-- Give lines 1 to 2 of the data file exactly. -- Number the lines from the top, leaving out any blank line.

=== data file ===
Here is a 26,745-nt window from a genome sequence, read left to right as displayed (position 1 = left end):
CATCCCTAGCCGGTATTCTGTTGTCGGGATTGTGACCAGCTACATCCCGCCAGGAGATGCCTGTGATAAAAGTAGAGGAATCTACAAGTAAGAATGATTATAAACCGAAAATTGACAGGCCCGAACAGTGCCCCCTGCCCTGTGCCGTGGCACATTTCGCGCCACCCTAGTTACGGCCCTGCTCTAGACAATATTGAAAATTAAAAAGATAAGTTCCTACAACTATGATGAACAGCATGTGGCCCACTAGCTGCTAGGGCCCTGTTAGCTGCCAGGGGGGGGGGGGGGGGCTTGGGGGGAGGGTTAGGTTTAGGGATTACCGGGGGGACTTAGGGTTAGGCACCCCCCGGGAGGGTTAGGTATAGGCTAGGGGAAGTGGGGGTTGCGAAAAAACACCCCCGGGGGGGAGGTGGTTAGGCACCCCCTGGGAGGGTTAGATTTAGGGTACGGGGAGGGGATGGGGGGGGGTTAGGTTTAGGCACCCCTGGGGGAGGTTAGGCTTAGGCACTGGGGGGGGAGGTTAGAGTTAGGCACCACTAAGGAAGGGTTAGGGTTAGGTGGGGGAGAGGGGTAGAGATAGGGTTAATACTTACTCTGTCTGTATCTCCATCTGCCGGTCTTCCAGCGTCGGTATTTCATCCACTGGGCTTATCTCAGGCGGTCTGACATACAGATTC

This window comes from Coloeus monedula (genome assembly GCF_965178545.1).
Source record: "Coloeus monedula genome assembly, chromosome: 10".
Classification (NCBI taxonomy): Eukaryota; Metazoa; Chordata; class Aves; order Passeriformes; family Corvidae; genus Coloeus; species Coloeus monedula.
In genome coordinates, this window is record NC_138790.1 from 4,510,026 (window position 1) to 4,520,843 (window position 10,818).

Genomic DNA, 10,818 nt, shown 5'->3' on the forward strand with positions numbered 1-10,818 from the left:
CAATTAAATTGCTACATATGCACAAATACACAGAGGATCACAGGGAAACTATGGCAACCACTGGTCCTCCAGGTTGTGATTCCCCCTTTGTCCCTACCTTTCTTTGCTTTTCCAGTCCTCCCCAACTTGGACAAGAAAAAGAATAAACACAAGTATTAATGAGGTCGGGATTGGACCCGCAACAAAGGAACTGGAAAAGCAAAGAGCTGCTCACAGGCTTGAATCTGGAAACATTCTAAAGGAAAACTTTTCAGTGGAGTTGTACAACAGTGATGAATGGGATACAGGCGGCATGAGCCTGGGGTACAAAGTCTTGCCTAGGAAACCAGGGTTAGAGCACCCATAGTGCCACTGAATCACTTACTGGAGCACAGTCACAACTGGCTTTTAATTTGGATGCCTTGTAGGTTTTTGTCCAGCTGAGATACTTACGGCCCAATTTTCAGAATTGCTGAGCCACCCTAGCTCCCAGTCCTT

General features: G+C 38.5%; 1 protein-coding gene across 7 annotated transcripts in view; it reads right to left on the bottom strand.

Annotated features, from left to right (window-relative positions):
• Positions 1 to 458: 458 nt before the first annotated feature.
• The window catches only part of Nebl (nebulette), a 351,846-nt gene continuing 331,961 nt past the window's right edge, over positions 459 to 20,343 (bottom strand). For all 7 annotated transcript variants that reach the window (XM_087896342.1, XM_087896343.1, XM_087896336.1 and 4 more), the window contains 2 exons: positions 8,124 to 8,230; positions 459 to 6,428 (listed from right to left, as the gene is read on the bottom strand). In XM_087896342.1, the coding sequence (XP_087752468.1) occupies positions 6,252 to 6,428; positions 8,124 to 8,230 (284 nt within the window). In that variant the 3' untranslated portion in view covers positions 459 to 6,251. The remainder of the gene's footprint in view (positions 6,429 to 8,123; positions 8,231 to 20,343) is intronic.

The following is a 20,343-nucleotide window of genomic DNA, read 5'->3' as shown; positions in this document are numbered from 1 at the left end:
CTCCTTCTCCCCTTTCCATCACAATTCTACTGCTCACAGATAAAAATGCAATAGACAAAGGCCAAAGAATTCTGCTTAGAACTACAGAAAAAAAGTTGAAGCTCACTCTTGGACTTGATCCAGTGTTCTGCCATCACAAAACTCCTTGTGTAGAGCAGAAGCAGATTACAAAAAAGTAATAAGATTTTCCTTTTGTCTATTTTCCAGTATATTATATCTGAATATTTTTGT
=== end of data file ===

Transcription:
Here is a 26,745-nt window from a genome sequence, read left to right as displayed (position 1 = left end):
CATCCCTAGCCGGTATTCTGTTGTCGGGATTGTGACCAGCTACATCCCGCCAGGAGATGCCTGTGATAAAAGTAGAGGAATCTACAAGTAAGAATGATTATAAACCGAAAATTGACAGGCCCGAACAGTGCCCCCTGCCCTGTGCCGTGGCACATTTCGCGCCACCCTAGTTACGGCCCTGCTCTAGACAATATTGAAAATTAAAAAGATAAGTTCCTACAACTATGATGAACAGCATGTGGCCCACTAGCTGCTAGGGCCCTGTTAGCTGCCAGGGGGGGGGGGGGGGGCTTGGGGGGAGGGTTAGGTTTAGGGATTACCGGGGGGACTTAGGGTTAGGCACCCCCCGGGAGGGTTAGGTATAGGCTAGGGGAAGTGGGGGTTGCGAAAAAACACCCCCGGGGGGGAGGTGGTTAGGCACCCCCTGGGAGGGTTAGATTTAGGGTACGGGGAGGGGATGGGGGGGGGTTAGGTTTAGGCACCCCTGGGGGAGGTTAGGCTTAGGCACTGGGGGGGGAGGTTAGAGTTAGGCACCACTAAGGAAGGGTTAGGGTTAGGTGGGGGAGAGGGGTAGAGATAGGGTTAATACTTACTCTGTCTGTATCTCCATCTGCCGGTCTTCCAGCGTCGGTATTTCATCCACTGGGCTTATCTCAGGCGGTCTGACATACAGATTC